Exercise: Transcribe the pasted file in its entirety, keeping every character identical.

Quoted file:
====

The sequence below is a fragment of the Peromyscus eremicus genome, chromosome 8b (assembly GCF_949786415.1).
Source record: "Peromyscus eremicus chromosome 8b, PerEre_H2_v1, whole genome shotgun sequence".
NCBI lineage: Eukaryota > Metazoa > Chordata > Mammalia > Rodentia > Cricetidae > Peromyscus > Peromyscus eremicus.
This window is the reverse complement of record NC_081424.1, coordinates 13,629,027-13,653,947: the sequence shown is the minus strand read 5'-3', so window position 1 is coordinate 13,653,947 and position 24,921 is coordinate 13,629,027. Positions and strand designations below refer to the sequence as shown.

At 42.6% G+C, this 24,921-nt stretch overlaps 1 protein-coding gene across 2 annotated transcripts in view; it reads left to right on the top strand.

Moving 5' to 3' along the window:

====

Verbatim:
The sequence below is a fragment of the Peromyscus eremicus genome, chromosome 8b (assembly GCF_949786415.1).
Source record: "Peromyscus eremicus chromosome 8b, PerEre_H2_v1, whole genome shotgun sequence".
NCBI lineage: Eukaryota > Metazoa > Chordata > Mammalia > Rodentia > Cricetidae > Peromyscus > Peromyscus eremicus.
This window is the reverse complement of record NC_081424.1, coordinates 13,629,027-13,653,947: the sequence shown is the minus strand read 5'-3', so window position 1 is coordinate 13,653,947 and position 24,921 is coordinate 13,629,027. Positions and strand designations below refer to the sequence as shown.

At 42.6% G+C, this 24,921-nt stretch overlaps 1 protein-coding gene across 2 annotated transcripts in view; it reads left to right on the top strand.

Moving 5' to 3' along the window: